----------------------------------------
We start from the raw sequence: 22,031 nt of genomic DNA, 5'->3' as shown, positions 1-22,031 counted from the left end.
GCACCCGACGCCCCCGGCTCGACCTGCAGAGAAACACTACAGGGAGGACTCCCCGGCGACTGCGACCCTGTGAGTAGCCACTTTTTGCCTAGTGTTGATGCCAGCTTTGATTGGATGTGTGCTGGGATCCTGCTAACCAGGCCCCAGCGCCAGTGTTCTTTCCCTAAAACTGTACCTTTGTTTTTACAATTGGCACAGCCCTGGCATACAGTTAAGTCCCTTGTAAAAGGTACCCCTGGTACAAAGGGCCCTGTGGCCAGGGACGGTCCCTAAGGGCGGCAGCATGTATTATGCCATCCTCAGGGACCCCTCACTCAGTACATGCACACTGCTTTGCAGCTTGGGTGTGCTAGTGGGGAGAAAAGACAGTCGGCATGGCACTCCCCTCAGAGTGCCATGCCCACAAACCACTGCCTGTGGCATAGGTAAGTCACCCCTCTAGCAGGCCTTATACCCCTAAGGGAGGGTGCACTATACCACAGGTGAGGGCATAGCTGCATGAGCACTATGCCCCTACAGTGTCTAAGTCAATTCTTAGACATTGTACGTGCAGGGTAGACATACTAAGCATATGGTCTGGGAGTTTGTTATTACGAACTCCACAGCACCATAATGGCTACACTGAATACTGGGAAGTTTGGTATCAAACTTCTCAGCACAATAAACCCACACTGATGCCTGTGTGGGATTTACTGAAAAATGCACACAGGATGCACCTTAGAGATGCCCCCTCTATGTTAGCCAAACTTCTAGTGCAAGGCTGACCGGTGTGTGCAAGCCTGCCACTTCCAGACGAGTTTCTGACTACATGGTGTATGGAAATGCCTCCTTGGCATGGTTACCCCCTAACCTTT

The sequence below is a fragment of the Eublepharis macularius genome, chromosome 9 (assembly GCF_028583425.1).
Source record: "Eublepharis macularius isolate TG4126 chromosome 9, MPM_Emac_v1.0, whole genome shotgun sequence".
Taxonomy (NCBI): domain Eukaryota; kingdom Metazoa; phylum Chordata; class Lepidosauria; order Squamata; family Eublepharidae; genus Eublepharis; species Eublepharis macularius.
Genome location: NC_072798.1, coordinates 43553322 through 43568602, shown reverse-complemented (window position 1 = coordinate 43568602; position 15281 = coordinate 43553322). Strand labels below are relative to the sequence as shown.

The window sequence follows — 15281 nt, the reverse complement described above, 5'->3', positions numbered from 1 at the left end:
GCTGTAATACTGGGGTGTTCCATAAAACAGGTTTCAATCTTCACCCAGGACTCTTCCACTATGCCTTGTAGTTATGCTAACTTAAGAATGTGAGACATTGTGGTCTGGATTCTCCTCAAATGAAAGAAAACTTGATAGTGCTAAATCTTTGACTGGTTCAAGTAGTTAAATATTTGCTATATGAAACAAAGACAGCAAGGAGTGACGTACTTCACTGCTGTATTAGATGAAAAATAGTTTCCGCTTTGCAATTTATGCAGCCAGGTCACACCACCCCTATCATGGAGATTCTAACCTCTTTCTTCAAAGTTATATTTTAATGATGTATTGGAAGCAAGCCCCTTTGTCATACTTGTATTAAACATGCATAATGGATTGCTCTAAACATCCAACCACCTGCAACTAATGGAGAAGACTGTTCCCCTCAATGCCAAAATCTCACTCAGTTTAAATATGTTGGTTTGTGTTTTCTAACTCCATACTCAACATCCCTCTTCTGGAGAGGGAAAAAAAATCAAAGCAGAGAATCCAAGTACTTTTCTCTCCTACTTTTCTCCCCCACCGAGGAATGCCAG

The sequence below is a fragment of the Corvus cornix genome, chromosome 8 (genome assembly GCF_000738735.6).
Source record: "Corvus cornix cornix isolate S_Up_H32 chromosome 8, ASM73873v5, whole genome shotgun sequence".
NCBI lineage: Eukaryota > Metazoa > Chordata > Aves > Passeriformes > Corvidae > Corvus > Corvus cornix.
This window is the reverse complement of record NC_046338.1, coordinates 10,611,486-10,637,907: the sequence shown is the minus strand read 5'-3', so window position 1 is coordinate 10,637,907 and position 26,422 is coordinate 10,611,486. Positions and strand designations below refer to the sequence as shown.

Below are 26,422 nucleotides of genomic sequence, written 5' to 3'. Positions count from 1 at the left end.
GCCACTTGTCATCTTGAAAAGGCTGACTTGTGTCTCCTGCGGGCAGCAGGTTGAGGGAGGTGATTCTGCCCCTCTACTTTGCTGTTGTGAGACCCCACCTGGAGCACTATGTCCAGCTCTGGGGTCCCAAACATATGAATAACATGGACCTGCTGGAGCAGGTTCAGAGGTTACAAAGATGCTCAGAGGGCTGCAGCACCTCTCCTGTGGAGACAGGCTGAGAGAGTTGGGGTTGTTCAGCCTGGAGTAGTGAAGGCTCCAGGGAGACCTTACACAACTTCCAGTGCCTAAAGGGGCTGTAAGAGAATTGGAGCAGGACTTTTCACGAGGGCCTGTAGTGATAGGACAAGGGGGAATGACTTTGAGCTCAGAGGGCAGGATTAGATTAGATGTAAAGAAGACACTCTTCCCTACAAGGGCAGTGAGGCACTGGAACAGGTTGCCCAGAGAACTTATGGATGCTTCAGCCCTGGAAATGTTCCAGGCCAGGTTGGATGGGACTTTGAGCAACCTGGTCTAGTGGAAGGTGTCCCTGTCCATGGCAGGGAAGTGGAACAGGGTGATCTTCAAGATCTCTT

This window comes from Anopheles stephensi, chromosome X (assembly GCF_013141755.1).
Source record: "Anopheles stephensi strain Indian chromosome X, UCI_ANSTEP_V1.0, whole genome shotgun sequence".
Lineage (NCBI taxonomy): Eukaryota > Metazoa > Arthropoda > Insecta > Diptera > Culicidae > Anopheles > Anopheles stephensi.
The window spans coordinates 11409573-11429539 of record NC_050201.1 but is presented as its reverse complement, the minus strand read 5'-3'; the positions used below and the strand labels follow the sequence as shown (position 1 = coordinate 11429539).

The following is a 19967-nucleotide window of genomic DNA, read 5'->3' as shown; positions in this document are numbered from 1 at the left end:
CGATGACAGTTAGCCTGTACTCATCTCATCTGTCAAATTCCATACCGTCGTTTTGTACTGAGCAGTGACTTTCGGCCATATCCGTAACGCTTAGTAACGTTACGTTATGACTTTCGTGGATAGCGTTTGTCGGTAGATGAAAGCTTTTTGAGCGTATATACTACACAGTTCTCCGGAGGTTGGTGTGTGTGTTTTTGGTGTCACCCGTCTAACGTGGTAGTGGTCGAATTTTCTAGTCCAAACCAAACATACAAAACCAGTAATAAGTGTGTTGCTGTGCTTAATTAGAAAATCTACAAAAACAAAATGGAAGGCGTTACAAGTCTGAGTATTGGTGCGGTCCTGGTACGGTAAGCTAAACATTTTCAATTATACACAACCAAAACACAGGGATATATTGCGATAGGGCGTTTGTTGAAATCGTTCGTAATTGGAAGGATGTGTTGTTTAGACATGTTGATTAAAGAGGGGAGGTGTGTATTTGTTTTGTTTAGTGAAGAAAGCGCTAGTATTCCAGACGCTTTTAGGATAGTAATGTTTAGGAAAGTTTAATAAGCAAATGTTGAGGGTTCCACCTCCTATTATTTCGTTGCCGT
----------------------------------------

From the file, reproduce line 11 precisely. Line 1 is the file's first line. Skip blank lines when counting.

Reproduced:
NCBI lineage: Eukaryota > Metazoa > Chordata > Aves > Passeriformes > Corvidae > Corvus > Corvus cornix.